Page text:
No fooling! Tenants are invited to visit the airport’s new offices located on the first floor of the Terminal Building and greet our newest Airport Authority Board Member, Andy Allen!

Stop in on Saturday, April 1 any time between 9 and 11 a.m.

We’ll have cookies, punch, and coffee, as well as the always enjoyable airport camaraderie. Recently acquired historic photos of the airport will be available for viewing.

Hope you can join us!

If you haven’t paid it by then, you can hand deliver your April rent at the Open House!  But if you’re mailing it (or your bank is) remember to update the address to  473 Airport Road, Suite 2, Butler PA  16002.

Pilots shake the Rust off at Weekend Event

PENN TWP – Meet Diana Wulff … a self-proclaimed Rusty Pilot.

“I haven’t been pilot in command in more than five years,” said Wulff of Center Township. “I’m ready to go back, and today was my first step.”

Wulff was among more than 60 people to attend a session of the Aircraft Owner’s and Pilots Association (AOPA) seminar Saturday at Pittsburgh-Butler Regional Airport.

The seminar, which was free to AOPA members, gave pilots the information they need to get current after a hiatus from aviation.

Members of the audience traveled from around Pennsylvania, Ohio and West Virginia to attend.

Some said they had not flown in years due to family events, previous medical conditions and employment responsibilities. Others had flown that very morning.

“It’s just good to have a refresher,” Jim Winnier explained of his decision to attend.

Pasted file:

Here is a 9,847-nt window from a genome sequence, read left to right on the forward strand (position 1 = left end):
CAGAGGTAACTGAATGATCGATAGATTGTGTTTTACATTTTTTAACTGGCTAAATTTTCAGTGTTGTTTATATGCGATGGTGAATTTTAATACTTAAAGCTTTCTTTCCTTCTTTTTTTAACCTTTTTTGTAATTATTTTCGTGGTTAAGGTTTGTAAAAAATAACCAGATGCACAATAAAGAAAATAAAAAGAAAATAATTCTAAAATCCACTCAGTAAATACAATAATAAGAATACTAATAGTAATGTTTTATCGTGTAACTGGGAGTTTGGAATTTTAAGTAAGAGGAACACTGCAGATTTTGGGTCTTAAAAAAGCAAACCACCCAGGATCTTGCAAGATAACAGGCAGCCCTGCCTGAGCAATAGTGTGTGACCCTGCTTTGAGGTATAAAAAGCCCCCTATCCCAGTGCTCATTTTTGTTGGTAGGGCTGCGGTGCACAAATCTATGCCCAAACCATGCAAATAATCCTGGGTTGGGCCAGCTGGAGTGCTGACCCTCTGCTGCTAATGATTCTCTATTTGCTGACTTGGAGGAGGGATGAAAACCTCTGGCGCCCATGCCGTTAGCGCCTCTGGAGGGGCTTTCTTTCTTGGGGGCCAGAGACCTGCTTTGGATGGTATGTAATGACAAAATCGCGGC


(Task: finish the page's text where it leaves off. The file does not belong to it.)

The class was taught by Dale Robinson, a Certified Flight Instructor and aviation trainer from Delaware.

Every participant left the program with a logbook endorsement attesting that he or she completed three hours of ground training toward a Flight Review.

Based on the overwhelmingly positive experience, Butler County Airport Authority Board Member Andy Allen said the airport hopes to hold more AOPA events in the future.

Pittsburgh-Butler Regional Airport extends special thanks to Chas Tanner, who helped organize the event, and the Condor Aero Club from the Zelienople Airport for providing the morning’s donuts.

Registration Open for Rusty Pilots

The Pittsburgh-Butler Regional Airport will host a session of the AOPA’s Rusty Pilots program, beginning at 9:30 am on March 4. 

The class, which is free to AOPA members and $69 to non-members, gives pilots who have taken a break from aviation, guidance on how to get current and return to flying.
Get the details and register here: http://bit.ly/2jqzMYk

Emergency responders learn about Drones

Penn Township police officer Alyssa Mathews was one of about 30 emergency responders from around the region to attend a drone seminar hosted by Pittsburgh-Butler Regional Airport on Friday, Feb 10.

The seminar, taught by Federal Aviation Administration safety team program manager Henrik Vejlstrup, was held specifically to answer questions relating to drones and law enforcement.

This was part of an on-going series of seminars about drones the airport has been hosting since last year. More programs are planned in the future and will be advertised on our Website and Facebook page.

Historic Photo Collection Returns To Airport

ZELIENOPLE – Ken Scholter seems to have taken a most mysterious route back to the Pittsburgh-Butler Regional Airport.

The late airport manager of more than three decades — so beloved that the Terminal Building still carries his name on a plaque — also apparently was a prolific amateur photographer who documented the trials, victories and happenstance that unfolded at the airport under his watch.